What makes a good writer stand out in the blogosphere?
Yeah, you guessed it — the title gave it away.
It’s a unique writer’s voice that lets them communicate their messages in a captivating and memorable way.
This post will help you with the career-changing task of finding your writing voice.
Let’s get cracking.
The Different Types of Tones in Writing
Even if the content pieces tackle the same topic, each visit to another page is a fresh new experience.
That’s because bloggers tend to have different content writing tones.
To put things in perspective, you can look at any adjective in the dictionary. Chances are it can be used as a writing tone for a blog post.
It can be absolutely anything, like cheerful, funny, serious, or energetic.
As you develop your writing voice, you’ll lean towards a set of tones that dictate your content strategy moving forward.
But in big industries like SEO and marketing, there are two predominant tones that bloggers base their writing voices on:
Formal Writing Tone
Ever been to big-name publications like Entrepreneur or Forbes?
You should already know that their contributors tend to use a formal writing tone. This involves comprehensiveness, a third-person perspective, and the strict use of formal words.
There are a few advantages of adopting a formal writing tone as you build your blog:
- Communicate information more clearly — A formal writing tone requires you to stick to the details, forego contractions, and minimize fluff. This will make it easier for readers to absorb the information your articles provide.
- Can be perceived as more authoritative — Using a formal style to present proven data and statistics will help build your credibility as an information provider. As a result, your content may steadily generate natural backlinks from citations over a long period of time.
- Maintain a professional atmosphere on your blog — For some blogs, formal writing makes sense because their readers are professionals who simply prefer focused content. Some examples would be blogs about web development, medicine, law, or stock investments.
High-authority sites have successfully leveraged formal writing to draw in a loyal and engaged reader base. It just takes consistency, tons of extensive research, and a knack for finding topic ideas that pique their market’s interest.
If the benefits listed above matter to you, consider finding your writing voice while using a formal writing tone.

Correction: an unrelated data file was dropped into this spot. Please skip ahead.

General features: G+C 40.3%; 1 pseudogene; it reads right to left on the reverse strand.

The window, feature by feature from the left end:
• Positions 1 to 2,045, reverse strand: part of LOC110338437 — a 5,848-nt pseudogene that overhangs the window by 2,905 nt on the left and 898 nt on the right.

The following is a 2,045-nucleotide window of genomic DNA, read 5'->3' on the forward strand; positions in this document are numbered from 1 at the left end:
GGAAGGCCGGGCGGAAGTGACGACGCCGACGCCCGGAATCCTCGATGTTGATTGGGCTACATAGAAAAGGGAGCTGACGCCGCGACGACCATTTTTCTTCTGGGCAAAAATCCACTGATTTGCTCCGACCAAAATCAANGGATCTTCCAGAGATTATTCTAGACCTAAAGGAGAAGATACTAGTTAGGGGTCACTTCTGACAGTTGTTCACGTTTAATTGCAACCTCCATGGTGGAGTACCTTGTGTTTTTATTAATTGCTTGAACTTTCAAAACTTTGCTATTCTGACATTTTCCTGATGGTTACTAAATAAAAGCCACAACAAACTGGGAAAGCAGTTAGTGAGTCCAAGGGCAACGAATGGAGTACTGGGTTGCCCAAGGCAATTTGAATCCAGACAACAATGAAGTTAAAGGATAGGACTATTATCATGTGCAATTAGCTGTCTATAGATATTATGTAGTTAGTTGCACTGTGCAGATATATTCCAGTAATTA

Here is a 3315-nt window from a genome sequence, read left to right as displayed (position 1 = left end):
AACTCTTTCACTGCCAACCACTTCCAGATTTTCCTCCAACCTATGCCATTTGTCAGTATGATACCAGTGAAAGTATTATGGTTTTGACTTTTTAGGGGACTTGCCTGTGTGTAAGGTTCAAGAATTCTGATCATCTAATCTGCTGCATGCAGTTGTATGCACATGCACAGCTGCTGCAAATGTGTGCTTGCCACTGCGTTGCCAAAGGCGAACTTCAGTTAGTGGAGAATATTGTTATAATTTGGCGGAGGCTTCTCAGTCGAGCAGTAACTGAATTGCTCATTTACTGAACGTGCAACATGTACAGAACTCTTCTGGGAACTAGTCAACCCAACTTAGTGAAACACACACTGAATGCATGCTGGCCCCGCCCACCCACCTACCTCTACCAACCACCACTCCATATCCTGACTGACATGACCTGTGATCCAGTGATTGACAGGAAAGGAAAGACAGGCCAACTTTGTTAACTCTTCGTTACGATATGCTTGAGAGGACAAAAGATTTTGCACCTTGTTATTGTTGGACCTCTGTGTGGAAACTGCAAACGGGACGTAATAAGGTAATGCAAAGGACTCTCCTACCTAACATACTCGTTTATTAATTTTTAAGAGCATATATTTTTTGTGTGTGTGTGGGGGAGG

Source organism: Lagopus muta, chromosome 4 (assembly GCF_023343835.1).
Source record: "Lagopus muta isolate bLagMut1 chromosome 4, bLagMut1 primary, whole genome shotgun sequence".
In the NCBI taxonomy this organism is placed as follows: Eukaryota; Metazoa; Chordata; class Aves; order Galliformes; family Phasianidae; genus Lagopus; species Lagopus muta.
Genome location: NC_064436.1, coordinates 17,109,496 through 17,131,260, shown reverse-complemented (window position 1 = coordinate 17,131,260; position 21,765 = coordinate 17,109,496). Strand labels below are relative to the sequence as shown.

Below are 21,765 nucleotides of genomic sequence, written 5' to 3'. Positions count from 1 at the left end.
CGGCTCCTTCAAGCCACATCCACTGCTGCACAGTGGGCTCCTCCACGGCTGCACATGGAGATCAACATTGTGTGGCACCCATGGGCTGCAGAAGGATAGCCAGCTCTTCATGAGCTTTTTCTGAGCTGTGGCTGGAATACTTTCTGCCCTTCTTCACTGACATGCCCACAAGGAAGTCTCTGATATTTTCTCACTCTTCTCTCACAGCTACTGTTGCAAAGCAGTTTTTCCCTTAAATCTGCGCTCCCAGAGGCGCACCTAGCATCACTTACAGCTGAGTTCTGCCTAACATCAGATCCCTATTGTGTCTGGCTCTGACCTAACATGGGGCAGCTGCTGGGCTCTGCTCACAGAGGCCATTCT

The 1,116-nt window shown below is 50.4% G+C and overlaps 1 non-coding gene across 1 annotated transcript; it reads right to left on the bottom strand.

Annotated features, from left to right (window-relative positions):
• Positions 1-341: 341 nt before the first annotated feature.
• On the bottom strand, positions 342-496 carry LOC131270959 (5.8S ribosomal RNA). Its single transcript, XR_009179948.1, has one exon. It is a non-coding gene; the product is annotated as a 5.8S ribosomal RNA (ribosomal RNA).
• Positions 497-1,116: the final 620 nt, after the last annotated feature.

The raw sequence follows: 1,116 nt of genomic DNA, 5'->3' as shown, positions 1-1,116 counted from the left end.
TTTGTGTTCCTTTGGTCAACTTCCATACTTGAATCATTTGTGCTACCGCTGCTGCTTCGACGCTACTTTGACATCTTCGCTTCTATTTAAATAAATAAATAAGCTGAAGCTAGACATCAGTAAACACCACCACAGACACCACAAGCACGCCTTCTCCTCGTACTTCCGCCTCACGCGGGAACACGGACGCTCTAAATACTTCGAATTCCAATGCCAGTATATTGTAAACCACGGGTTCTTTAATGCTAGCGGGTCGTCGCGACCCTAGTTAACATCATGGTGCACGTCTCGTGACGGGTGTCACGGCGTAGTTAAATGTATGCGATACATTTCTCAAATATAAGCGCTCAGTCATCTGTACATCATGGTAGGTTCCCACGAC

There are, however, a couple of downsides to remember.
The downsides of a formal writing tone
You see, blog posts written with a formal writing tone tend to be hard to write and proofread. They are also more likely to become boring, especially if you make your content devoid of any personality.
But then again, it all depends on your niche and the kind of information you want to publish on your blog.
As for me, I can’t imagine how my site would turn out if I chose a formal writing tone.
From the very beginning, I focused on delivering valuable information to readers with the language I know best — conversational language.
Conversational Writing Tone
What you’re reading right now is handmade with a simple philosophy:
Just talk to readers as if you’re talking to a friend.
The end results are long and genuine pieces that reflect how I actually speak in real life.
Here are a few reasons why I decided to use a conversational writing tone in my blog:
- Writing with a conversational tone is easier — What is easier, writing a well-researched article or having an online discussion? With a conversational tone, you don’t need to carefully construct each sentence as if you’re writing a book.
- Make readers feel more involved — As you can observe, I write in first person and have no problems addressing you — my readers. It may seem trivial, but it’s effective in keeping an audience engaged since they feel a part of the conversation.
- More room for creativity — Lastly, any creative writing idea is acceptable with a conversational writing style. You can tell jokes, share short stories, ask questions — whatever it takes to make your content more impactful.
Currently, plenty of authoritative bloggers are committed to a conversational writing tone for the reasons above. Neil Patel, Brian Dean, and Rand Fishkin are among the most popular examples.
As much as I love the conversational writing style, it does have a few disadvantages.
The downsides of a conversational writing tone
If you’re a non-native English speaker, writing with a conversational tone may not be ideal.